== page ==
The outer storm bands first hit the Mississippi River Delta region and later metropolitan New Orleans before spreading onshore across the region.
It is clear that Ida reached Category 4 on the Saffir Simpson Scale. Measurements taken demonstrate that this storm was vertically deep and intense. Doppler radar velocity data from Slidell suggested 130 knot winds (241 km/h) between 7.5 to 9 km above sea level and it attained a clear eye of approximately 28 km in diameter.
It is presently difficult in obtaining actual data from weather stations due to large areas being impacted by significant power loss however it is known that a weather station north of the city centre of New Orleans (Lakefront Airport) recorded a peak wind gust of 86 mp/h (Converted to 138 km/h). It is presently difficult to obtain verified data close to the area where the eye crossed due to significant damage to electrical grids and related infrastructure.
Even obtaining rainfall data is difficult for the same reason. However, it is known to date to 7 pm 29 August 2021:-
Slidell NE of New Orleans recorded 100 mm.
New Orleans City centre – A rain gauge recorded 91.6 mm.
Port of South Louisiana - 125.2 mm.
These are converted from inches as the NWS uses inches. However since that time more significant rainfall has occurred because there is significant low lying flooding in many areas.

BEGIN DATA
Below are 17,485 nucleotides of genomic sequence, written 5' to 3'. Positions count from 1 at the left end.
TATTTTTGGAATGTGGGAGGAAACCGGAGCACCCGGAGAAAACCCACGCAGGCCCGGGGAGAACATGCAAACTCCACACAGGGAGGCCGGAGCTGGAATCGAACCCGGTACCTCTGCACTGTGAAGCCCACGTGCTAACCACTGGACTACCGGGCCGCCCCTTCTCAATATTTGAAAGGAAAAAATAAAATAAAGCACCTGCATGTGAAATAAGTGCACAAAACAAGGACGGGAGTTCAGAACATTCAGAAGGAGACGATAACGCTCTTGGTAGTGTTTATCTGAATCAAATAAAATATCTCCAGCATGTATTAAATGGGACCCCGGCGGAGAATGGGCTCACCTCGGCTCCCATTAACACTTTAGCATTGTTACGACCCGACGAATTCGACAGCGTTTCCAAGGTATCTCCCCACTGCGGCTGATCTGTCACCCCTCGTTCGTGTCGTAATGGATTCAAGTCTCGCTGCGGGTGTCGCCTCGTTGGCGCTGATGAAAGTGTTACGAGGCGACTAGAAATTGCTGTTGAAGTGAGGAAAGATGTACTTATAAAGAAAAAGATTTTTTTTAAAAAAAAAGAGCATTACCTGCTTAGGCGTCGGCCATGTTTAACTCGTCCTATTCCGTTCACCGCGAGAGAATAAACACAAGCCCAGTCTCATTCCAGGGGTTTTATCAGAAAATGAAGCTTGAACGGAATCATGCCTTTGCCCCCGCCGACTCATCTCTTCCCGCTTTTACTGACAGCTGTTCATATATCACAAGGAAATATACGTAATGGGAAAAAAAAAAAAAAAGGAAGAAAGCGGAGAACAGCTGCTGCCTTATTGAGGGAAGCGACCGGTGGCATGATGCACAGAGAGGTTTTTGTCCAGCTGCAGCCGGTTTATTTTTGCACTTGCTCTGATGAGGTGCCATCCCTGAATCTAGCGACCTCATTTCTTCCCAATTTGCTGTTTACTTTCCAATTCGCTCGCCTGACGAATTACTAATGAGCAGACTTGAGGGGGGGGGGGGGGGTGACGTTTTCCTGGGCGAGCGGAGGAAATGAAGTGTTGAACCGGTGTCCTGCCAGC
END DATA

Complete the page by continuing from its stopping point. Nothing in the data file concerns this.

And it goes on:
The plot prepared on the NWS to 7 pm 29/8/2021 shows isolated areas receiving upwards of 100 to 125 mm within New Orleans including two other areas outside the city.
Much heavier rain would have occurred since that time.
CNN is reporting approximately 1.1 million residents without power, 1 fatality to date and numerous roads impassible. It is too early to know what is going on due to continuing impacts the storm is having.
It is known that the eye wall passed 40 km west of New Orleans.
An Image from GOES 16 (Available via the National Weather Service) shows an intense storm and a clear eye. This storm is at its peak being a Category 4 system on the Saffir Simpson Scale and just before landfall. A second image is attached following landfall showing a weakening storm.
There is no doubt that over coming days, damage assessments will be under way and search and rescue operations commencing. There is anecdotal evidence that this is going to be a very costly event once the true impacts of the storm is known.
At the time of writing, Hurricane Ida is no more having weakened to a tropical storm as it slowly moves north east across the Mississippi Valley.